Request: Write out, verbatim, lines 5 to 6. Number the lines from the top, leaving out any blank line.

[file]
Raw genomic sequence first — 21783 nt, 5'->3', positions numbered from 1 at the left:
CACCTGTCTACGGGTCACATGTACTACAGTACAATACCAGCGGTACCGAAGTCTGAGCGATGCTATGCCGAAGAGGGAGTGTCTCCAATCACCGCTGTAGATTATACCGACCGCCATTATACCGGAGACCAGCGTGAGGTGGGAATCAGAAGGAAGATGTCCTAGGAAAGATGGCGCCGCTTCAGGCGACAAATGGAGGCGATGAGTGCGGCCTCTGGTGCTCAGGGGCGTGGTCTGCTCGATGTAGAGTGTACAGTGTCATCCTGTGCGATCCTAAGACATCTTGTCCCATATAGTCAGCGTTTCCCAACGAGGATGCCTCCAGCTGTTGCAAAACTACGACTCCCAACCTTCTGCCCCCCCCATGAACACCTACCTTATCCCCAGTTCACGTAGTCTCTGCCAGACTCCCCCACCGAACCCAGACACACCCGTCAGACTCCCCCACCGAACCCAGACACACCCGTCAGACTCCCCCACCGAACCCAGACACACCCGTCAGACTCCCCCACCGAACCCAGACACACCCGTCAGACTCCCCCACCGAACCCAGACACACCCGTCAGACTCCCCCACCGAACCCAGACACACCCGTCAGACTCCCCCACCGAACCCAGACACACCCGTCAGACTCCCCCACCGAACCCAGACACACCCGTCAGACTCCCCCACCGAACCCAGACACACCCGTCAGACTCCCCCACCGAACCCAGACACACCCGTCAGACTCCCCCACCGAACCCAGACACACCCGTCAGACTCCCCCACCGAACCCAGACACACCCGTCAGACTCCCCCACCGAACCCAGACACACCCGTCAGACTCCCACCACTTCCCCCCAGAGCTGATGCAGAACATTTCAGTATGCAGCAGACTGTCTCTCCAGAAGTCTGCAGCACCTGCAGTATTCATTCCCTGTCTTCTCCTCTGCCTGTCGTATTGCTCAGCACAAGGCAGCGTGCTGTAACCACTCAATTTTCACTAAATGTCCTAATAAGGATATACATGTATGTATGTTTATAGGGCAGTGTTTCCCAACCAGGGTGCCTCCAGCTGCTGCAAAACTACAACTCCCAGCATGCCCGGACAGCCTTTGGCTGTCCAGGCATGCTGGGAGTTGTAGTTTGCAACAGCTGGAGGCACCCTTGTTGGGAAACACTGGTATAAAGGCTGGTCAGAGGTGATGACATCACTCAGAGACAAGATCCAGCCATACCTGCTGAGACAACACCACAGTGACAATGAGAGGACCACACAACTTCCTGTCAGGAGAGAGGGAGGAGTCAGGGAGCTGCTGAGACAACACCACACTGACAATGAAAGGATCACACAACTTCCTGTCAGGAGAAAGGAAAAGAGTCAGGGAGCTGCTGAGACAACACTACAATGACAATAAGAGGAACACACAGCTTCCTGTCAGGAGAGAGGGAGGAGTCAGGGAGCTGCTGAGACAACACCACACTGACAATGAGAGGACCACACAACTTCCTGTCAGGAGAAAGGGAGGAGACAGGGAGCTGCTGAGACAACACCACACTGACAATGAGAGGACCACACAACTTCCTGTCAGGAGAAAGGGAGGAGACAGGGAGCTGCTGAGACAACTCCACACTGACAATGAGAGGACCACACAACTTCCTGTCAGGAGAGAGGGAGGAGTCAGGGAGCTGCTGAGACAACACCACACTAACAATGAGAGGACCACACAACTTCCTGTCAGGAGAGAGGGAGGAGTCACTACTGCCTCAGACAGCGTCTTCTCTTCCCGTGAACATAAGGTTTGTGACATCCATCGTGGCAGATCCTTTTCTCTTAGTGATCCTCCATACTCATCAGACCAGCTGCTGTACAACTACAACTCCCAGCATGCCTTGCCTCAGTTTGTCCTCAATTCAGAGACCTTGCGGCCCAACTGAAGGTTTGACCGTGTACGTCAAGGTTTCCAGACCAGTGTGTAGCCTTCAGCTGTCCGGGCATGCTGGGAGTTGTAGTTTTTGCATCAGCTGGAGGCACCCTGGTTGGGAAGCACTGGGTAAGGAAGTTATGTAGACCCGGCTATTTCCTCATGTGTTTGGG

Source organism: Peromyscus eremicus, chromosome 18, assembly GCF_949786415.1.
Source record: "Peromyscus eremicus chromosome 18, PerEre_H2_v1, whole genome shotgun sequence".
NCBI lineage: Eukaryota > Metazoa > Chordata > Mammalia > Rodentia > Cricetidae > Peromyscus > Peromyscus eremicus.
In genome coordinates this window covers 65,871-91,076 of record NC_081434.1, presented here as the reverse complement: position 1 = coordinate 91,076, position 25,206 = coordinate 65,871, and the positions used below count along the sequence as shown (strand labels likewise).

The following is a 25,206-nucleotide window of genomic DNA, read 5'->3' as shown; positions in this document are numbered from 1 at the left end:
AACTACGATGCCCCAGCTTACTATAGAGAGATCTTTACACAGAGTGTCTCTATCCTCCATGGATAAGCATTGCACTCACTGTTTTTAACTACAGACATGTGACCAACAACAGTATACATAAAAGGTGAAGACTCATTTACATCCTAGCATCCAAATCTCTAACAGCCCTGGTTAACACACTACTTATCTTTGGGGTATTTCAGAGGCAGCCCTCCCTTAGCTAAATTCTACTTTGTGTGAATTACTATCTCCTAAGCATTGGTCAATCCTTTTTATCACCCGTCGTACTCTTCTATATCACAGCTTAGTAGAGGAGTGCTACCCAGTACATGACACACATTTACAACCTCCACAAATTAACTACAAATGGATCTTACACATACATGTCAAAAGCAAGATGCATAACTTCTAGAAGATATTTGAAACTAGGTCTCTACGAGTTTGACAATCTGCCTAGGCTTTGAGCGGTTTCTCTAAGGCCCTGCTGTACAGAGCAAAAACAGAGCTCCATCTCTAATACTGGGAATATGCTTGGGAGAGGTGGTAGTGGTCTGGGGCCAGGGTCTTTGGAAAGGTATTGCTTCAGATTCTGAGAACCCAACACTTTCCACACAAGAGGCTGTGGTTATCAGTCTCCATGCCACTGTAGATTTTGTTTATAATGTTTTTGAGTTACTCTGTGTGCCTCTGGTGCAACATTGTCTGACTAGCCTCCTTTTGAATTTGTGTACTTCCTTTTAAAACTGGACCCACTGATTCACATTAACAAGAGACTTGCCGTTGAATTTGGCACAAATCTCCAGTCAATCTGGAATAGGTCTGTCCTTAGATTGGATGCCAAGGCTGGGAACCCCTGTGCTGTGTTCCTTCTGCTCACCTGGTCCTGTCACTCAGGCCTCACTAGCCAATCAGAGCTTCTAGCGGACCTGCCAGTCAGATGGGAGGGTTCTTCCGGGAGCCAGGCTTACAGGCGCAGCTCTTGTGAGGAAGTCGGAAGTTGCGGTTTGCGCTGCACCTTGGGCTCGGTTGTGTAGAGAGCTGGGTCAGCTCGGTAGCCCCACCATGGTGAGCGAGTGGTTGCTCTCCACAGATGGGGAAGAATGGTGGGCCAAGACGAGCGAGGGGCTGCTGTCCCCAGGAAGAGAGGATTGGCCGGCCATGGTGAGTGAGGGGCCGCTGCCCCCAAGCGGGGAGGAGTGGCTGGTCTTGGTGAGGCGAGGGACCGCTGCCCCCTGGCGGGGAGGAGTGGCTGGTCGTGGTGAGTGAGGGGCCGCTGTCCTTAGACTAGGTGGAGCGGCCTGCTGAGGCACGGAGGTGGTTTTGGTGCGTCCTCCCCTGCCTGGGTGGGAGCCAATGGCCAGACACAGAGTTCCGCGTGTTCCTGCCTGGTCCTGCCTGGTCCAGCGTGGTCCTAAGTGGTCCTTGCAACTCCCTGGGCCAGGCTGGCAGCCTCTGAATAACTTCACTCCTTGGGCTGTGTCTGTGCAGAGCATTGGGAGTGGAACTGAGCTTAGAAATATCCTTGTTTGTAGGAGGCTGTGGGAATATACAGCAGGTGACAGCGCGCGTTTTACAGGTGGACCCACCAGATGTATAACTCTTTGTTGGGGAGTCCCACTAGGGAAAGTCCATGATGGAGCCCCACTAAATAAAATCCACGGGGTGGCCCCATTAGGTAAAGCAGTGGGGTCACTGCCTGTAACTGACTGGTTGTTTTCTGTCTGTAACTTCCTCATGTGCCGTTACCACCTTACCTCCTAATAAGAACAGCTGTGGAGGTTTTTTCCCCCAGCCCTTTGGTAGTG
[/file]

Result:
NCBI lineage: Eukaryota > Metazoa > Chordata > Mammalia > Rodentia > Cricetidae > Peromyscus > Peromyscus eremicus.
In genome coordinates this window covers 65,871-91,076 of record NC_081434.1, presented here as the reverse complement: position 1 = coordinate 91,076, position 25,206 = coordinate 65,871, and the positions used below count along the sequence as shown (strand labels likewise).